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gradation of ranks.
“ It was not with an eye to this,” says Plato, in his Republic, “ that we established the city to have any one tribe in it remarkably happy beyond the rest; but that the whole city might be in the happiest condition ****. Do not oblige us to confer such a happiness on our guardians, (to make them exclusively happy): for we know, too, how to array the husbandmen in rich and costly robes, and to enjoin them to cultivate the ground only with a view to pleasure ; and, in like manner, those who make earthenware, to lie at their ease by the fire, to drink and feast, neglecting the wheel, and working only so much as they incline : and we know how to confer a felicity of this nature on every individual, in order to render the whole state happy: but do not advise us to act after this manner; since, if we obey you, neither would the husbandman really be a husbandman, nor the potter be a potter ; nor would any other really be of any of those professions of which the city is composed. But, as to others, it is less matter; for when shoemakers become bad, and are degenerate, and profess to be shoemakers when they are not, no great mischief happens to the state: but when the
guardians of the law and of the state are not so in reality, but only in appearance, you see how they entirely destroy the whole constitution, if they alone shall have the privilege of an affluent and happy life.” (p. 136-7, Spens' Translation.)
The caution of Machiavel, however, is that of an old and experienced politician :
« Mankind being naturally averse to any alteration in their laws and customs, care should be taken that innovation should retain as much as possible the resemblance, at least, of their antient constitution." Mahomed Ali seems to be acting, and has always acted, upon this principle.-EDITOR.
Leaving Cairo for Upper Egypt - Saccara-Arab Christening
Minieh-Siout-Account of the Discovery of Ezra's Hebrew Manuscript, by Mr. S.--Cotton Manufactory at Siout-Effect of the Climate on Machinery-Excavations near Siout-CemeterySale of a Young Slave-El Arabat-Ruins---Gournah.
On Sunday, the 24th, we left Cairo with three camels' loads of provisions, on a journey into Upper Egypt. The day was fine, and the Nile glittering in the sun. Towards evening we walked
along the sands. Fellahs were at labour in the rich fields adjacent, the river lay an unruffled mirror of the cloudless sky above it, when, on a slight breath of wind rising, we suddenly heard the people of the boat shouting and giving orders. They had just time to furl the great sail, when the wind came on, shaking the palms and rolling clouds of dust along.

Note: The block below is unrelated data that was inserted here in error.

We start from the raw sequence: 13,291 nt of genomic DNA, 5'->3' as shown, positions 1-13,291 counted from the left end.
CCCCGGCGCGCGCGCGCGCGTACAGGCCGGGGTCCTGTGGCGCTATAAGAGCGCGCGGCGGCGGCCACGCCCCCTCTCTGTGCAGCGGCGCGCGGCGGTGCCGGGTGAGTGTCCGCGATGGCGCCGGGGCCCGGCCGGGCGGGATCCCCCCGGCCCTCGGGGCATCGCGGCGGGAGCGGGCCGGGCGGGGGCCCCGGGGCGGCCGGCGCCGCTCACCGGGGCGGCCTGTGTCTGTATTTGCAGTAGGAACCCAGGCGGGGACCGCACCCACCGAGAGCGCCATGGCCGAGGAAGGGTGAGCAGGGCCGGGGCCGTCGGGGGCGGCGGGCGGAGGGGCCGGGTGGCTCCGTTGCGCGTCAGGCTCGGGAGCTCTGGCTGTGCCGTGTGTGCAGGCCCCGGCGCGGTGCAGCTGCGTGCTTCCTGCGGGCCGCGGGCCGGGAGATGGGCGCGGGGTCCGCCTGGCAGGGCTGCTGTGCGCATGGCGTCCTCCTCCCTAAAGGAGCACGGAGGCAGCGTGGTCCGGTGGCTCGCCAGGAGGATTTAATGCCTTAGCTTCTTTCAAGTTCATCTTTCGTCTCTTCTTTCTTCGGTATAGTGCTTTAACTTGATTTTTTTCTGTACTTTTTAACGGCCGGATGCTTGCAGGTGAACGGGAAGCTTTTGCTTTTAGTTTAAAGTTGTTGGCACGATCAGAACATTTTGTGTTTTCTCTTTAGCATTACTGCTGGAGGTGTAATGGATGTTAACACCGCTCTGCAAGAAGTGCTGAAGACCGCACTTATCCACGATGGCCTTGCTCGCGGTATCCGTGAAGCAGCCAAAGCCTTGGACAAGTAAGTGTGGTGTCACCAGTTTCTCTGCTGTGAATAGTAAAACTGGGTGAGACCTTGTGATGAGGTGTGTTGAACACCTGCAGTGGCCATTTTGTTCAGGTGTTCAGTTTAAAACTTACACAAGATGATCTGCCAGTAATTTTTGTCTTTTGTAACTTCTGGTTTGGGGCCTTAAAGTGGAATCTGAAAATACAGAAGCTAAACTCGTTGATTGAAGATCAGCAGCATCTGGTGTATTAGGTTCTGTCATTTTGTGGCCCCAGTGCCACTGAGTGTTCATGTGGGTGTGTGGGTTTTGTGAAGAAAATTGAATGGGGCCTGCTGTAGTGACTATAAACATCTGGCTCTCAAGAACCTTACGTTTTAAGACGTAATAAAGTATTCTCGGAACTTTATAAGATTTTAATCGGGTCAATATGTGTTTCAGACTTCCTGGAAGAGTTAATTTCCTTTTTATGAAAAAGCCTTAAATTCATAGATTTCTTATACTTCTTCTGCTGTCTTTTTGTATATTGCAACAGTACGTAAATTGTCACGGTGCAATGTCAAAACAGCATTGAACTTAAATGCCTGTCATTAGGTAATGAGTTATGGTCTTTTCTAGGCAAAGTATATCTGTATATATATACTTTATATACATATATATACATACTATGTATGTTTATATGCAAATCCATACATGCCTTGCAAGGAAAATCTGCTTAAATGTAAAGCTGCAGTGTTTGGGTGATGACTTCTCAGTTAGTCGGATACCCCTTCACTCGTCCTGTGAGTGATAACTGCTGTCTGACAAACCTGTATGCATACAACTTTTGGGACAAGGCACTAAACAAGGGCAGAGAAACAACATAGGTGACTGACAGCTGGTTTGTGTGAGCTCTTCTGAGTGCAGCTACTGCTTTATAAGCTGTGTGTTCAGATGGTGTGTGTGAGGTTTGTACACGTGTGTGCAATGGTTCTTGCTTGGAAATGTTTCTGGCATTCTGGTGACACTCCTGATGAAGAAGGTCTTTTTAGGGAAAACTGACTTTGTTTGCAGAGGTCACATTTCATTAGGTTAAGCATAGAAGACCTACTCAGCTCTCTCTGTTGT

On Monday we got to Saccara at 10 A.M., and went up to the village, where we met Georgio, a Greek, employed in excavating. He accompanied us to Mr. Caviglia's house, near the Colos
In the evening we were hailed by a shouting from the village. A villager had just been blessed with a son, and it being considered a good omen to have a name from a boat ascending the Nile, we were to give one. We gave Hassan, which was acknowledged with shouts, and, shortly after, a sort of singing and beating time with the hands, from a great number of persons assembled on the occasion.
The Nile—that river which once seemed almost fabulous, produced no great impression upon us, by its beauty or adjacent scenery. The Rhine, the Rhone, the Danube, and the Dnieper, seen in succession, had created too extravagant expectations of the stream, which was to surpass them all. But this feeling of partial disappointment, vanishes before the unqualified gratification experienced, on reflecting that the river before you has been the wonder of the mighty ones of yore, of the Pharaohs and Cæsars. In such a moment you seem to overstep the limits of destiny and to be communing with past ages-not, as on the Tiber, with ages that have acquired renown from authentic history, and where the certainty of facts fetters the imagination, and reduces things to the level of common life, but with dynasties that preceded history, or despised written records, and transmitted their glories to posterity by visible and imperishable memorials. The reflections, therefore, to which this country gives rise, differ much from those excited by visiting Italy-- they are mixed with a kind of awe
- they relate to objects almost unknown, and pass naturally into the infinite. The delight with which the traveller looks upon the Nile is truly great. Much of the country is waste–endless plains of sand stretch round it, and it owes its social existence to the overflows of the Nile, which created Egypt, and still shields it from the encroachments of a relentless enemy.
Our excursion to Upper Egypt proved to be a most prosperous and interesting journey. By the great success of a new instrument, we made sketches of all the principal remains. Daily we rejoiced that the political clouds at Constantinople did not prevent our pursuing our journey. Europeans judge harshly of the Turks, and hence, under exciting circumstances, believe that the laws